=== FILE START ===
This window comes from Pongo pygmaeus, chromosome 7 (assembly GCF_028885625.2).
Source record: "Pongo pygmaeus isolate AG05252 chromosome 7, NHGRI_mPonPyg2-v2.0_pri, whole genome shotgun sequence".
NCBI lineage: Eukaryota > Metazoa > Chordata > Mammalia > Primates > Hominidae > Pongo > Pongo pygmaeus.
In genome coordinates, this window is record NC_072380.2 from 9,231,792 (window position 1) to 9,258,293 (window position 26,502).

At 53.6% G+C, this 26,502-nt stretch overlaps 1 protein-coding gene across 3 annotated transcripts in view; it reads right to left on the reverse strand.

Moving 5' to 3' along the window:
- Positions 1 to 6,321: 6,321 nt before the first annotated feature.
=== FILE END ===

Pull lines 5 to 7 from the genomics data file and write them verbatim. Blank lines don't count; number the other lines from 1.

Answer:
At 53.6% G+C, this 26,502-nt stretch overlaps 1 protein-coding gene across 3 annotated transcripts in view; it reads right to left on the reverse strand.

Moving 5' to 3' along the window:
- Positions 1 to 6,321: 6,321 nt before the first annotated feature.